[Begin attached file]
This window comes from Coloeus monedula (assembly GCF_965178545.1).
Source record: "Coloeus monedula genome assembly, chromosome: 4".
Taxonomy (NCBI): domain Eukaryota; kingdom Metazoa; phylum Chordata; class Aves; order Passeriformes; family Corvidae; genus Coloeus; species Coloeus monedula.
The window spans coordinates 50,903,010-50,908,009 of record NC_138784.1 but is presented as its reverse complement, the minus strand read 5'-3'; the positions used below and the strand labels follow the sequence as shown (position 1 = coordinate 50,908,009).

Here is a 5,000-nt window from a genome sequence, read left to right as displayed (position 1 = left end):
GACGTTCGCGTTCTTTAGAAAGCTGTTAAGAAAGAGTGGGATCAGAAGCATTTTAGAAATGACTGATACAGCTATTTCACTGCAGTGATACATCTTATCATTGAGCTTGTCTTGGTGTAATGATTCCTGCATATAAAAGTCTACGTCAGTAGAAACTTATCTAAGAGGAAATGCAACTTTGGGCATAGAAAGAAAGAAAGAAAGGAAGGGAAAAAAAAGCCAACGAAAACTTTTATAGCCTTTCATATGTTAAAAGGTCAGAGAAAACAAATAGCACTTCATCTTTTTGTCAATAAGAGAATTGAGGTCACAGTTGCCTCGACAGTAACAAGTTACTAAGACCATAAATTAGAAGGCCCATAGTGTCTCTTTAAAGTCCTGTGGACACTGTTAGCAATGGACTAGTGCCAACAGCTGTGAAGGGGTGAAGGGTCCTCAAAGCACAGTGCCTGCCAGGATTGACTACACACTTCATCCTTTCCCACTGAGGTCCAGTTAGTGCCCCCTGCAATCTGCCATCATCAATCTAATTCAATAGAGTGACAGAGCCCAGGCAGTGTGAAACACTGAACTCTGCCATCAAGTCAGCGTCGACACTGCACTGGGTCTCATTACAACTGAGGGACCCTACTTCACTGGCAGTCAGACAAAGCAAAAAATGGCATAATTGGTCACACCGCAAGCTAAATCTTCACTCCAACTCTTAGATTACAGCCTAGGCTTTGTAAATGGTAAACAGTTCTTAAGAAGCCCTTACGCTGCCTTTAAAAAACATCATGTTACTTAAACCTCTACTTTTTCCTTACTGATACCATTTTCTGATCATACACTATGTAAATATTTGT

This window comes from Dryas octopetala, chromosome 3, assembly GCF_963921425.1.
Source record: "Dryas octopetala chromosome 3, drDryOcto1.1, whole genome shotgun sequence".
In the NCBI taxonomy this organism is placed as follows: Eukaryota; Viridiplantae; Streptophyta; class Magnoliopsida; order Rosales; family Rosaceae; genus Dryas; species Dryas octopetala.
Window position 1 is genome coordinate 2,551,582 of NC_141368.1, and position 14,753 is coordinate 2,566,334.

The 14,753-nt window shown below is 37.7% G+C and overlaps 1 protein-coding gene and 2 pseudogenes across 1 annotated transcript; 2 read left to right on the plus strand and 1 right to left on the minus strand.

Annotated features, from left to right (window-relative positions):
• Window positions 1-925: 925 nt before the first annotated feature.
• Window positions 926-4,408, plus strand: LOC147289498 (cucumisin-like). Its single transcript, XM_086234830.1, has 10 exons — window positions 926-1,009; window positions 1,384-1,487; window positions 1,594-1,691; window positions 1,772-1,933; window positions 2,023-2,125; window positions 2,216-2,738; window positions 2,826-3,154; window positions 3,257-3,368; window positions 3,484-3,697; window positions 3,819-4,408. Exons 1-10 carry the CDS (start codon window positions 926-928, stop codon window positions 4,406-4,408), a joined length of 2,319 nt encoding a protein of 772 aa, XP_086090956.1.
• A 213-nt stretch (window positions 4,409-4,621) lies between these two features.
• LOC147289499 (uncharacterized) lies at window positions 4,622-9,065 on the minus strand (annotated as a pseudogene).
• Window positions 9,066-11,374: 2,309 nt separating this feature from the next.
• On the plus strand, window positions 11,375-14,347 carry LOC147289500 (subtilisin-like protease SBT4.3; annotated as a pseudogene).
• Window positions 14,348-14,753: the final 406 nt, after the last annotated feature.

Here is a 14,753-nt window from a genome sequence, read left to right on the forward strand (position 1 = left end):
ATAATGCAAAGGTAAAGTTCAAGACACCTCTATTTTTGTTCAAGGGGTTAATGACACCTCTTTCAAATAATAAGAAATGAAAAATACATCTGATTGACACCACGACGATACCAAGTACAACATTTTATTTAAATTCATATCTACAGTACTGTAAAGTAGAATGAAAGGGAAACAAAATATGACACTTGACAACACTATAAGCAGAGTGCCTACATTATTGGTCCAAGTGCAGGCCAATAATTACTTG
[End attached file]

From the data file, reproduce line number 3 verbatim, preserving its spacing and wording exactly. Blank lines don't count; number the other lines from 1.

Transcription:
Taxonomy (NCBI): domain Eukaryota; kingdom Metazoa; phylum Chordata; class Aves; order Passeriformes; family Corvidae; genus Coloeus; species Coloeus monedula.